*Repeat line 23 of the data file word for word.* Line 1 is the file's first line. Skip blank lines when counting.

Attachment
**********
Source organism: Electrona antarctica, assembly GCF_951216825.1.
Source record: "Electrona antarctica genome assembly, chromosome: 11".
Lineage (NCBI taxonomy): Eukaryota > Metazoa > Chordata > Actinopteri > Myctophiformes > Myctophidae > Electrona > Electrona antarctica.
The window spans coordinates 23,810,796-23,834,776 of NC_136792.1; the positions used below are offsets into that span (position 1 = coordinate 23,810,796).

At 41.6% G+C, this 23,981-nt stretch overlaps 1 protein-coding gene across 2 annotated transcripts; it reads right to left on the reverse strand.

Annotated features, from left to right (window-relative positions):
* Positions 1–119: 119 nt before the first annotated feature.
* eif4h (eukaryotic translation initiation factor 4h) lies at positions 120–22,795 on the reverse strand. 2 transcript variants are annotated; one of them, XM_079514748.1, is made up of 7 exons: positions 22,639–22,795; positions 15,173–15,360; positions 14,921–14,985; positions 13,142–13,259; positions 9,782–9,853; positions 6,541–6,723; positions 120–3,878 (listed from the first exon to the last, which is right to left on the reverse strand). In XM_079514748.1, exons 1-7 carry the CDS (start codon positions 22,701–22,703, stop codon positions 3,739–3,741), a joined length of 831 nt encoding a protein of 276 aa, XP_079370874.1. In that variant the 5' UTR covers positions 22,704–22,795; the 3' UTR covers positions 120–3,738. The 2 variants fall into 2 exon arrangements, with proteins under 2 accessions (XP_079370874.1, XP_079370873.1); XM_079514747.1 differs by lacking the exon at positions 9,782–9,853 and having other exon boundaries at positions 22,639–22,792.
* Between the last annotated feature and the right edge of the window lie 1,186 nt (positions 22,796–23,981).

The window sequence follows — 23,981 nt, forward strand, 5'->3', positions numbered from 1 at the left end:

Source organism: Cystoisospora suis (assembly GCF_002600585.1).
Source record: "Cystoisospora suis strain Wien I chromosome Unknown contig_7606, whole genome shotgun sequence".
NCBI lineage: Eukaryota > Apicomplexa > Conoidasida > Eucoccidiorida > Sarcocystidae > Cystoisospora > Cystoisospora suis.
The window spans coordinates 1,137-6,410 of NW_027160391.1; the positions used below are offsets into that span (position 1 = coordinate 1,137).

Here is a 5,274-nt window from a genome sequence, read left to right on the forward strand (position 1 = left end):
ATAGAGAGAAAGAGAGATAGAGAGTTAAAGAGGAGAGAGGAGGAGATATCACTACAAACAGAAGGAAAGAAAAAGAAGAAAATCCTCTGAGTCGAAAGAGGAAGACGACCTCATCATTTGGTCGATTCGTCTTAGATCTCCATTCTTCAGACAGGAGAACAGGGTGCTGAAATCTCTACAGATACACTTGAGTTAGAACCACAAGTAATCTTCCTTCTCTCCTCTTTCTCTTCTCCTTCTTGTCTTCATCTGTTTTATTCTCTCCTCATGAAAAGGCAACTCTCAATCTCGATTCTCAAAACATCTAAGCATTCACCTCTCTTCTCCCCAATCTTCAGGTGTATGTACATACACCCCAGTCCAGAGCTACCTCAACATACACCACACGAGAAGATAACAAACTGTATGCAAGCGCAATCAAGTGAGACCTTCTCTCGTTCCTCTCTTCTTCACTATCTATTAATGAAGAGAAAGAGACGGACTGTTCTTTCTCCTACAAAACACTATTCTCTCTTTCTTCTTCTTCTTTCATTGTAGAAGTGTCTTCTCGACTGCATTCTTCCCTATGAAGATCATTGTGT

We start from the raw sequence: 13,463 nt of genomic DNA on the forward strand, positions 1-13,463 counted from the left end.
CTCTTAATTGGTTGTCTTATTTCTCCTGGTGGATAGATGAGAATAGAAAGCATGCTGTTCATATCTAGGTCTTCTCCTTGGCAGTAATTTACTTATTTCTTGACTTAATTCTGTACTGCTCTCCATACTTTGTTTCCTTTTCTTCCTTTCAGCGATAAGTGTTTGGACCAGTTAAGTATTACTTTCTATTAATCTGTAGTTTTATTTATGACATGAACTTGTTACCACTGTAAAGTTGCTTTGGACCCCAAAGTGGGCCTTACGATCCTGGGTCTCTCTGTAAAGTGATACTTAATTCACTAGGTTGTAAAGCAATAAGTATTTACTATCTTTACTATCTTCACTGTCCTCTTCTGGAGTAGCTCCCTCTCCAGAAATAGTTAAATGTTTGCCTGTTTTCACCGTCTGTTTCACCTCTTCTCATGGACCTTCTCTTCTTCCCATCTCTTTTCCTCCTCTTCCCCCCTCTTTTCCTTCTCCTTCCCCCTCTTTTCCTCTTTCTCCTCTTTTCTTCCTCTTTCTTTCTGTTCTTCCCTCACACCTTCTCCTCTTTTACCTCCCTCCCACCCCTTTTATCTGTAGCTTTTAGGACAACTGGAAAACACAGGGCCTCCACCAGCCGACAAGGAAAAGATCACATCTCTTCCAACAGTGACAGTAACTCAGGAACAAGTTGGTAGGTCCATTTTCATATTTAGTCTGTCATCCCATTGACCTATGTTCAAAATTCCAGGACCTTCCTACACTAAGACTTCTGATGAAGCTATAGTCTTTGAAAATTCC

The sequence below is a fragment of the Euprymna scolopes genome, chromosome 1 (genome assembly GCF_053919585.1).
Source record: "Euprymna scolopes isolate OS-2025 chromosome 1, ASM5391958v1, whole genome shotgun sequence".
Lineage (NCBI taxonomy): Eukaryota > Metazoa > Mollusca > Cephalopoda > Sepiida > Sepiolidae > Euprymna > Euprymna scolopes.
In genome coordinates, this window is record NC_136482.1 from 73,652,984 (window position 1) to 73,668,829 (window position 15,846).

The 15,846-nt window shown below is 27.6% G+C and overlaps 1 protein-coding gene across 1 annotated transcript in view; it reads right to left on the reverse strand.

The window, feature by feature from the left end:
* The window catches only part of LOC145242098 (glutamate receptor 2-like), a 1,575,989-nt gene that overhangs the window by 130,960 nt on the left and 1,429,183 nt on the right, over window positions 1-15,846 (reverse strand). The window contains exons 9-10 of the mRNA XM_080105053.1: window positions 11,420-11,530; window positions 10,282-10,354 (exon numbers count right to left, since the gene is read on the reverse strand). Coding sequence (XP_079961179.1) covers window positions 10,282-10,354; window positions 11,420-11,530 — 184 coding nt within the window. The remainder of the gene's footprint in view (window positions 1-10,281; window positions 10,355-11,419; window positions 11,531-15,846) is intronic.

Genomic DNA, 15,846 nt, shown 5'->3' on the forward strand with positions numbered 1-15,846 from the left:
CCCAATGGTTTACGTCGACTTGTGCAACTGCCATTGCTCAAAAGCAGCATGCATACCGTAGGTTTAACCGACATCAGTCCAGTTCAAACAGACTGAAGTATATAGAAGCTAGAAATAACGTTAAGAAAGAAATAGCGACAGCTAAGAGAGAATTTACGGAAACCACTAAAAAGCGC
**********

The 15,846-nt window shown below is 27.6% G+C and overlaps 1 protein-coding gene across 1 annotated transcript in view; it reads right to left on the reverse strand.